Even if the ECB does surprise on Thursday by cutting the refinancing rate, reaction in money markets would likely be somewhat subdued with overnight rates pinned by deposit rate expectations. Euribor interbank lending rates could fall further, analysts said, but the move may be limited with the spread over equivalent maturity Eonia rates having already collapsed to just 10 basis points - nearing levels seen before mid-2007. Eonia rates in theory strip out the risk of a lender or borrower defaulting. The three-month Euribor rate resumed its downtrend on Monday, inching down to 0.196 percent, but has shown signs of bottoming out with unchanged fixings late last week. With little prospect of rate cuts, markets have turned their attention to how much of their excess cash - borrowed at three-year tender operations in December and February - banks will repay with some estimates putting the figure at 200 billion euros."Looking at forward Eonia rates, markets don't expect an amount of liquidity to be drained that will have an impact on rates," said Commerzbank's Schroeder."It's only once excess liquidity drops below 100 billion euros that you see an impact on the Eonia fixings," he added.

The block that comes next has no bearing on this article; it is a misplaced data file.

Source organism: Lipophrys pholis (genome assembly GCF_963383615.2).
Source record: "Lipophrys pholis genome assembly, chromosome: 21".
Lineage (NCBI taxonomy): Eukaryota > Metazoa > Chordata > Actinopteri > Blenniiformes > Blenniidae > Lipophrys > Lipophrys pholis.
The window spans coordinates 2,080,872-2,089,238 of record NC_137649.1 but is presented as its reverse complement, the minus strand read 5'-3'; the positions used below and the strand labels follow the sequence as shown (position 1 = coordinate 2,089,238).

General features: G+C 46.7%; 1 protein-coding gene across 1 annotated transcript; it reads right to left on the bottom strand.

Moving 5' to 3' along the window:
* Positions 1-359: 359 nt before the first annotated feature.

Jan 16 Some fixed income investors are getting nervous that the United States may have to delay debt payments due in February and March, as negotiations in Washington over how to cut spending and raise the debt ceiling again look likely to drag out until the last minute. The U.S. Treasury said on Tuesday it was temporarily tapping the retirement funds of government workers to avoid hitting the $16.4 trillion debt ceiling. It has said it can only stave off default through such extraordinary measures until around mid-February to early March. Market reaction to the risk of a U.S. default so far has been relatively muted, but some investors are starting to pull away from Treasuries that mature in that time frame."There's been a little bit of volatility in the bill market. People are already avoiding some of the bills that expire right around the end of February and in early March," said Mary Beth Fisher, head of interest rate strategy at Societe Generale in New York. Yields on some one-year Treasuries notes that mature on March 7, for example, have jumped to 10 basis points, from 2 basis points at the beginning of the year. The cost of insuring U.S. debt in the credit default swap markets has also increased. CDS that would insure against a default for 6 months have jumped to 20 basis points, the highest level in six months, and up from 8 basis points at the beginning of the year, according to data from Markit.